Even a blacklist of "suspected" porn sites won't work. The true pornographers can create new sites faster then the UK ISPs can find them and add them to a blacklist.

The only workable option will be pay the porn access fee or no internet for you.

Replies:   Crumbly Writer
Crumbly Writer

@Capt. Zapp

Last thing I need is someone accessing my meager funds.

Hopefully that doesn't include meager, struggling authors as well. ;D

That's OK, the occasional word of encouragement and feedback are valid payments too (at least on SOL, as they don't purchase jack shit on Amazon).

Replies:   Capt. Zapp
Crumbly Writer

@Dominions Son

Even a blacklist of "suspected" porn sites won't work. The true pornographers can create new sites faster then the UK ISPs can find them and add them to a blacklist.

The only workable option will be pay the porn access fee or no internet for you.

Haven't these people at least visited the 21st Century before?

Switch Blayde

@Vlad_Inhaler

I have two novels that are in the erotica genre. Both still have their best seller rankings.

Michael Loucks

@Crumbly Writer

Haven't these people at least visited the 21st Century before?


It would appear not. It's the same as the morons who say 'weaken encryption, but just for us'. Can't be done. Even if you used multiple keys, what's to keep the government key (there would have to be a single key or it would be unmanageable) from leaking?

Even a 'per company' second key could easily leak. All it takes is the right amount of money to the right person.

Ditto forcing companies to keep dual keys for each person (passwords leak all the time).

Note: 'dual' keys means encrypting a single key with two (or more) separate keys, and the message with that first (single) key.

Capt. Zapp

@Crumbly Writer

meager, struggling


Meager, as in my bank account balance has five digits, including the two after the decimal point. I am currently unemployed, over 55, have back problems that are not quite bad enough to get me disability, inherited a property which put my assets over the limit for assistance, and have spent almost 2/3 of my savings trying to keep my head above water.

Replies:   Crumbly Writer
Dominions Son

@Crumbly Writer

Haven't these people at least visited the 21st Century before?


I tend to doubt it.

Crumbly Writer

@Capt. Zapp

Meager, as in my bank account balance has five digits, including the two after the decimal point. I am currently unemployed, over 55, have back problems that are not quite bad enough to get me disability, inherited a property which put my assets over the limit for assistance, and have spent almost 2/3 of my savings trying to keep my head above water.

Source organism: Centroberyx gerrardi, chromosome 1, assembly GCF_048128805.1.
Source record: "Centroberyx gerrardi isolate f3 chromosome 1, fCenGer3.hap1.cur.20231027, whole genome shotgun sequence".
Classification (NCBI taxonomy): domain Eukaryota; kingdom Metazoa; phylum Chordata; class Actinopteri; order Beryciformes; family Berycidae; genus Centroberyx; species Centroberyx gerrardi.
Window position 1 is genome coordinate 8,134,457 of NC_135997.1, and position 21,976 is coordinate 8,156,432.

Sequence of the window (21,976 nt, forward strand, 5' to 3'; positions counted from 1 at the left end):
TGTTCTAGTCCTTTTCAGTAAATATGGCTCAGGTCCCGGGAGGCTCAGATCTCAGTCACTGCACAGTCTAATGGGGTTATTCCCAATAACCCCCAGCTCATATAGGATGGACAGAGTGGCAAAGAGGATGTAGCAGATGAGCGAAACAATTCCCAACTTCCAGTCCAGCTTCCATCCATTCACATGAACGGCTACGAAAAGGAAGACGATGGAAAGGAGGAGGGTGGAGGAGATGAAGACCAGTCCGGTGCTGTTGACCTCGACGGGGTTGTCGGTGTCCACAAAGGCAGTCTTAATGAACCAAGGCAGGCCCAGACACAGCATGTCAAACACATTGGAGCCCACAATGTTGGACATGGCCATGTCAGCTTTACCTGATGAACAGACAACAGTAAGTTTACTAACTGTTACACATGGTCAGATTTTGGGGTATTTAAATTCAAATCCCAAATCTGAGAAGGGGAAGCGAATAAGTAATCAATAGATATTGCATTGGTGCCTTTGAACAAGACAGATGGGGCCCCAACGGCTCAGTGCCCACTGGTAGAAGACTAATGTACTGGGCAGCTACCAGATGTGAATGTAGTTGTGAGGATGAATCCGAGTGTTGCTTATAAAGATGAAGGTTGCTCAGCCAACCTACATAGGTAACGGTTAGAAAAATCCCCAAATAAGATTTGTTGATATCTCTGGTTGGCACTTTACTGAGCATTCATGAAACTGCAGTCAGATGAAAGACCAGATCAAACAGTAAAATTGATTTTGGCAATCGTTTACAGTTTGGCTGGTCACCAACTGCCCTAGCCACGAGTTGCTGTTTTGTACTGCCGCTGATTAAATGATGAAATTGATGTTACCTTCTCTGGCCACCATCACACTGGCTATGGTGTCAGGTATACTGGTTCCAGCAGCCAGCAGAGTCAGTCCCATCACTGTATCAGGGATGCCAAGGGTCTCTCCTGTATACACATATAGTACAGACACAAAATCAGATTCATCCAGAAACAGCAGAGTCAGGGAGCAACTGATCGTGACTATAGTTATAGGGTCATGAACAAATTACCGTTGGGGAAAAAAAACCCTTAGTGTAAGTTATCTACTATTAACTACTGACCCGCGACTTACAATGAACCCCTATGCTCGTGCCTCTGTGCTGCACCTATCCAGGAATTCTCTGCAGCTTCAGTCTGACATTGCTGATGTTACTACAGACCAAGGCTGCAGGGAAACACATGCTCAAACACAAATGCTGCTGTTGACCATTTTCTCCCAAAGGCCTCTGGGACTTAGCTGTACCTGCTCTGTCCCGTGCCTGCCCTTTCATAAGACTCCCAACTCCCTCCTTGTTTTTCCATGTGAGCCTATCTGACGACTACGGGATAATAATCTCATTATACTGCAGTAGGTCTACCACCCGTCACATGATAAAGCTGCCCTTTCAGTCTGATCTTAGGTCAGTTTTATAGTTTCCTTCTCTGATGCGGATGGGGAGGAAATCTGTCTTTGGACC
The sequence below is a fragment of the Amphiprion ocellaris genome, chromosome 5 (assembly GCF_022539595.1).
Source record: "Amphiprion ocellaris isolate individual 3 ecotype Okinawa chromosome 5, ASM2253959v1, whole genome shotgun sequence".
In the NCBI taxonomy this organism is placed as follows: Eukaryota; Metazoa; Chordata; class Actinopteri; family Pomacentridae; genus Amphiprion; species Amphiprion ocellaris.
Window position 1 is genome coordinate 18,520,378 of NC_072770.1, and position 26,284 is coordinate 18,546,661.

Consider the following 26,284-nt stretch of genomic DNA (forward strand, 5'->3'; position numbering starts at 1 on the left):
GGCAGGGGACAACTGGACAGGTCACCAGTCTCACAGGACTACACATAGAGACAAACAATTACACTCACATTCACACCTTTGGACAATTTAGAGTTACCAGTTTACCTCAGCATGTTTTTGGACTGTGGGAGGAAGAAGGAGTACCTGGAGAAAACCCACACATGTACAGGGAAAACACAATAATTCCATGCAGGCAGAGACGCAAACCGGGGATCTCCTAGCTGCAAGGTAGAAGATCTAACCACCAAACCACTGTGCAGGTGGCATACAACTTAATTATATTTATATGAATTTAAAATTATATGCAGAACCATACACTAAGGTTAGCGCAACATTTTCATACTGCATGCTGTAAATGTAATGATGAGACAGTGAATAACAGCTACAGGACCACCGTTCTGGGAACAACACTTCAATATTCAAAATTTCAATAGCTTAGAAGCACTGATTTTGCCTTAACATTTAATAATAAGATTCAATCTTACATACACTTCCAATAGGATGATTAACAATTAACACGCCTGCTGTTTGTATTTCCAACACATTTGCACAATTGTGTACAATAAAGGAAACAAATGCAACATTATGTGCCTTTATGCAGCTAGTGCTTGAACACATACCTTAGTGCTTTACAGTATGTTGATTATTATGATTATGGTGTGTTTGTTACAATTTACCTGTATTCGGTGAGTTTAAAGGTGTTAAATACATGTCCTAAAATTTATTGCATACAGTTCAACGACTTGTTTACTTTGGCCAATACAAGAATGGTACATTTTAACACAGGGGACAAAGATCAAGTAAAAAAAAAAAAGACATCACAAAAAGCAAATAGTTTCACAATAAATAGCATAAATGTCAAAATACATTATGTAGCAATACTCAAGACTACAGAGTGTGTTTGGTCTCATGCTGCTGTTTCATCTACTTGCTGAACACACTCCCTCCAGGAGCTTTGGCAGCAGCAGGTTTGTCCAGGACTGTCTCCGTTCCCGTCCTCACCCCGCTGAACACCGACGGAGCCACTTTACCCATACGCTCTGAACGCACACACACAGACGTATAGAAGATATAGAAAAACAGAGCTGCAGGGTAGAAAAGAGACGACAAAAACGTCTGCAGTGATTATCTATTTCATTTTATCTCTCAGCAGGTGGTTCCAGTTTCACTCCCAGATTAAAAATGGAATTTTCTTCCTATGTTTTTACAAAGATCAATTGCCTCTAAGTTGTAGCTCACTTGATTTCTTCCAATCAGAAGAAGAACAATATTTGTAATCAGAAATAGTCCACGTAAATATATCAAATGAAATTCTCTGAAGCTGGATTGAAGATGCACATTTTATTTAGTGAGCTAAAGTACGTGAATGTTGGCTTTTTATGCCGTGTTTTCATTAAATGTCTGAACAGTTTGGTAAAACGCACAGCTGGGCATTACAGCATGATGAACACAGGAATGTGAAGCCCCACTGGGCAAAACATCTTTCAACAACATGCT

I was teasing (always a bad idea), as many of my fans here on SOL are in the same boat. That's why I said that feedback is a viable option, instead of payments.

Ernest Bywater

Due to Amazon's terms of use policies I always tell people to think extremely seriously before publishing to Amazon directly. Anything of mine that ends up on Amazon with my permission is either because it's free and I don't care what they do, or it's published through someone else who protects my interests, like Lulu. There are a few books on Amazon without my permission, and I can't get them to remove them, Amazon refuses to communicate with me unless I create an Amazon account - which I refuse to do.

Replies:   Switch Blayde
Switch Blayde

@Ernest Bywater

I always tell people to think extremely seriously before publishing to Amazon


From the article:

She says she sold half a million copies through Amazon in a three-year period, compared to 35,000 at every other retailer combined. … "There's no way for an indie author to make a living without Amazon"

Replies:   Ernest Bywater
Ernest Bywater

@Switch Blayde

She may believe that Switch, but with Amazon taking a permanent right to sell your story to whoever they want to while only paying you a pittance and telling you how to market it, you need to sell many millions of copies just to cover the basic costs. But for every Indie author who sells millions of copies there are many millions of Indie authors who don't make sell enough via Amazon to buy a hamburger.